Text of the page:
Iran Battling to Retain its Role
It is true that Iran was never a dominant power in the South Caucasus. Unlike Russia or Turkey, the traditional power brokers, it has not had a true ally. Iran was certainly part of the calculus for states in the region, but it was not feared, like Ankara or Moscow. And yet, the South Caucasus represents an area of key influence for Tehran, based on millennia of close political and cultural contacts various Persian empires had with the South Caucasus.
The second Nagorno-Karabakh war changed Iran’s calculus in the region. The results showed Tehran’s interests were unheeded, while Turkish influence grew exponentially. Thus, Iran now has to adjust to the radically changed geopolitical landscape. Perhaps its recent escalation with Azerbaijan betrays the Islamic Republic’s concerns about its weakening position in the South Caucasus.
Yet there is little Iran can realistically do to meaningfully boost its position in the region. The South Caucasus will certainly feature higher in Tehran’s foreign policy agenda than before. Perhaps closer cooperation with Russia will also follow as both countries loath growing Turkish influence. Iran can also support Armenia in its efforts to contain the triumphant Azerbaijan.
Strategic changes on the ground bring about the necessity in Tehran to adopt a different foreign policy outlook. A more robust foreign policy toward the South Caucasus would nevertheless require greater financial and military attention to the region – resources a cash-stripped and sanctioned Islamic Republic lacks.
Armenia’s Unfavorable Position
The period since the end of the war also highlighted the undercutting of democratic ideals and achievements of the region’s democratic states. Take Armenia: its young democracy had high hopes following the 2018 revolution, but now it will be even more dependent on Russia, which augurs badly for an aspiring liberal democracy.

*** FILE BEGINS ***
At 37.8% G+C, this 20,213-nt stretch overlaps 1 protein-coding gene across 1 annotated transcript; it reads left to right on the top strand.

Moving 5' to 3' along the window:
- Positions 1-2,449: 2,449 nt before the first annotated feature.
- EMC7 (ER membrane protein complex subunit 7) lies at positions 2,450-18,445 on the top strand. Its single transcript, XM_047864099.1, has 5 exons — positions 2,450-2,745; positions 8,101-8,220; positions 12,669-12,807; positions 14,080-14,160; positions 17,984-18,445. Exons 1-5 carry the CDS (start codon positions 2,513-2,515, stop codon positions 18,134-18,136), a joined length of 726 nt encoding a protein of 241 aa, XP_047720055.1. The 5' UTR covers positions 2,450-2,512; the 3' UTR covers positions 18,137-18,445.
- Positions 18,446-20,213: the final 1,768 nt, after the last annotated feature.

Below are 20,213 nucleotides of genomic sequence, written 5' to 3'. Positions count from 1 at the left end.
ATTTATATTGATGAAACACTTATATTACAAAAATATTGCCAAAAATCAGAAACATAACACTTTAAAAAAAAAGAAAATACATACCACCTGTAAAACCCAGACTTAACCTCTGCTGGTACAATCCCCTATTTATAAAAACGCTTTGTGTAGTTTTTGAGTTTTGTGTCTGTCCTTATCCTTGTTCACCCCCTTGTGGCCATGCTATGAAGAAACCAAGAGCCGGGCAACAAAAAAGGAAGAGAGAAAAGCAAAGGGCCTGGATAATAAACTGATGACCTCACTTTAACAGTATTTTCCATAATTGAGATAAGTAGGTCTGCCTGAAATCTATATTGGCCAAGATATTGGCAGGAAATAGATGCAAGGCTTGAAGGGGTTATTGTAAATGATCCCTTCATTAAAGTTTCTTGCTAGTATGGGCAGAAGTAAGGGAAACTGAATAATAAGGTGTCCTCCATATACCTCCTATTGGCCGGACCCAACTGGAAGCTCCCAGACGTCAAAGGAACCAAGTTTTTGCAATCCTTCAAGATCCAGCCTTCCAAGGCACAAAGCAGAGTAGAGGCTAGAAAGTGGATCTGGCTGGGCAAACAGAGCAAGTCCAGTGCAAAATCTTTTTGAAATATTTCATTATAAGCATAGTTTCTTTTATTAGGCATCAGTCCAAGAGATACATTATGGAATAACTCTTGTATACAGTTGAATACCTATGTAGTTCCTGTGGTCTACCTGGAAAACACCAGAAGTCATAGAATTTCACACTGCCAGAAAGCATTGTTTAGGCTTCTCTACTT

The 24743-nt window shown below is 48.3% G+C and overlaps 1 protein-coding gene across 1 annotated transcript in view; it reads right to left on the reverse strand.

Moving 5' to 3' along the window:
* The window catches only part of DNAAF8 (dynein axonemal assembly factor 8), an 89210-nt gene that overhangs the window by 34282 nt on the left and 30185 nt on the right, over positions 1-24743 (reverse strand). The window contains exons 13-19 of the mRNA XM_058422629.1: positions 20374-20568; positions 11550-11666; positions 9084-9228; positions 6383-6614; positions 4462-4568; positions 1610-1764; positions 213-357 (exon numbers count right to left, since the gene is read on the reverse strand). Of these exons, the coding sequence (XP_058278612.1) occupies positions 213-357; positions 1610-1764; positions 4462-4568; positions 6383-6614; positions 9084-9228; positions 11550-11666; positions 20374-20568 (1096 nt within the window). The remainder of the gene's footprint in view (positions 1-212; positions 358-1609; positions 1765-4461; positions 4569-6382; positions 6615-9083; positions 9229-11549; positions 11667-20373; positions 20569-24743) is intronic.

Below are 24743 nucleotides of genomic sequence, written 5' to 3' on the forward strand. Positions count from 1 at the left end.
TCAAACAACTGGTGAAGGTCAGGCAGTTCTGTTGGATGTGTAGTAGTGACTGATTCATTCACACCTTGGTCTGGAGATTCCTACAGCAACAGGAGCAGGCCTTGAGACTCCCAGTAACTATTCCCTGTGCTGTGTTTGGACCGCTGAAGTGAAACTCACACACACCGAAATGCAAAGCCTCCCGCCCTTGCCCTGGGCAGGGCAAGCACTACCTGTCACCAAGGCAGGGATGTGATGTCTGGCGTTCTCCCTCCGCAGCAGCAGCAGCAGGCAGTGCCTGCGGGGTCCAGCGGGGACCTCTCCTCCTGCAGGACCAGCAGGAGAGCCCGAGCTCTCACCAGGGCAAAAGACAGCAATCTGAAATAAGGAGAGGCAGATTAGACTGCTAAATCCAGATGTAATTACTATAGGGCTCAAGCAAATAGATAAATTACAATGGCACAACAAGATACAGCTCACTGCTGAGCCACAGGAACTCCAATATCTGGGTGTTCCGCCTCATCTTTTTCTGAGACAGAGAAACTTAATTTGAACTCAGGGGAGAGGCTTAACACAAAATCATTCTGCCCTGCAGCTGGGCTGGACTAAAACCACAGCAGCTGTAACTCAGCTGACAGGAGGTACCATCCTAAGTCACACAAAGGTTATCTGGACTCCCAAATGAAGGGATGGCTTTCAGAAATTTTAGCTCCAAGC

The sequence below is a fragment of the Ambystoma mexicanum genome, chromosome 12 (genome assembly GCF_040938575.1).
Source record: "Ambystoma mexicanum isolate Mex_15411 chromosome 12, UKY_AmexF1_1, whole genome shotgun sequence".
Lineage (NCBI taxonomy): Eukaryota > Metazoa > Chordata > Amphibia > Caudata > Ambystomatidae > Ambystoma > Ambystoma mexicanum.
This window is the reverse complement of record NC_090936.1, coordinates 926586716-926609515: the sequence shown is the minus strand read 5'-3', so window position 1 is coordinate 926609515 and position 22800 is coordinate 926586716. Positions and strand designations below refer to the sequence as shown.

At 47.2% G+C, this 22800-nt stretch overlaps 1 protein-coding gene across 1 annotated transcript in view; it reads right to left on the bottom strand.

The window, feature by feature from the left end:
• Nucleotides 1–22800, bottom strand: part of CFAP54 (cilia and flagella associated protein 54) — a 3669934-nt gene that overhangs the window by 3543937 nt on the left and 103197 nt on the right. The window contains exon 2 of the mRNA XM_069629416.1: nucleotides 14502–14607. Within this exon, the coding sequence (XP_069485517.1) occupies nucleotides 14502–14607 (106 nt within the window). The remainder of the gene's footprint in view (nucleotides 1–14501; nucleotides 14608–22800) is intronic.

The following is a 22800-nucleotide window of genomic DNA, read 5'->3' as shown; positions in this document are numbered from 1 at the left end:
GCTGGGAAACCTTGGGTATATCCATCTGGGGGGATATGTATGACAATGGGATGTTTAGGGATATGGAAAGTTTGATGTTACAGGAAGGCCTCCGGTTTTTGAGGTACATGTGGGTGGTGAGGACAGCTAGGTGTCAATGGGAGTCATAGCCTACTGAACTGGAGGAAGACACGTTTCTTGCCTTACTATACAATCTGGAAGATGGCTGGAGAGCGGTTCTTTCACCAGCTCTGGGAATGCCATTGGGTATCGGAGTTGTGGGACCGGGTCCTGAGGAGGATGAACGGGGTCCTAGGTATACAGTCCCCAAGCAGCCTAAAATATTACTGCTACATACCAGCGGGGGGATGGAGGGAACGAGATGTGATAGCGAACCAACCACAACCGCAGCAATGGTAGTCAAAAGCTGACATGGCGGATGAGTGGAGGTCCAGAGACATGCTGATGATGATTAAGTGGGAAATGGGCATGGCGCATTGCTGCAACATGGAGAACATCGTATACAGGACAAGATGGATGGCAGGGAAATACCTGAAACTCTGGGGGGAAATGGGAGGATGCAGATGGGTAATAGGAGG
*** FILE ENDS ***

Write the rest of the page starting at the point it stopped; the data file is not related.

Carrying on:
With incompatibility between an aspiring democracy with a powerful illiberal country such as Russia, the Armenian leadership will now have to make extensive concessions to Moscow to shore up its military, backtracking on its democratic values. Building a fair political system cannot go hand in hand with the Russian political model.
The war also put an end to any real hopes of Armenia implementing a multi-vector foreign policy. Even prior to 2020, Armenia’s multiaxial foreign policy efforts gradually deteriorated, with the 2016 fighting showing the limits. Armenian politicians attempted to develop ties with other regional powers, but Russian influence had begun to increase.
The 2020 war obliterated Yerevan’s multiaxial policy efforts for years to come. Now, Armenia’s dependence on Russia will be even more pronounced with no viable geopolitical alternatives. With no practical foreign policy diversification options, the three South Caucasus states are now further divided by larger regional powers, accelerating the fracturing of the region.
Much of how the things will shape up in the future around the South Caucasus will depend on Iran, Russia, and Turkey, but how the US approaches the region will be no less crucial. The collective West will have to come to a certain understanding with Turkey, even if it be limited, to salvage its deteriorating position in the region. After all, the South Caucasus has always been the only theater where Turkish and Western interests have always coincided.
Delay in reconsideration of the US policy could spell disaster for remaining Western influence in the South Caucasus. Georgia, which serves for the West as a door to the Caspian basin and on to Central Asia, could be the biggest loser if Washington shifts its foreign policy away from the region. A deeper engagement in economic and security cooperation is preferable, which would be an effective tool for preventing an alternative, Russian model of dominating the region.
Along with Georgia, Armenia and Azerbaijan too will face the lack of foreign policy options if the West’s unwillingness to commit to the region continues to grow. The reality could be the closing off of the region, the development of a 3+3 platform, decline of democratic principles, and the eventual spread of illiberalism.
Emil Avdaliani is a professor at European University.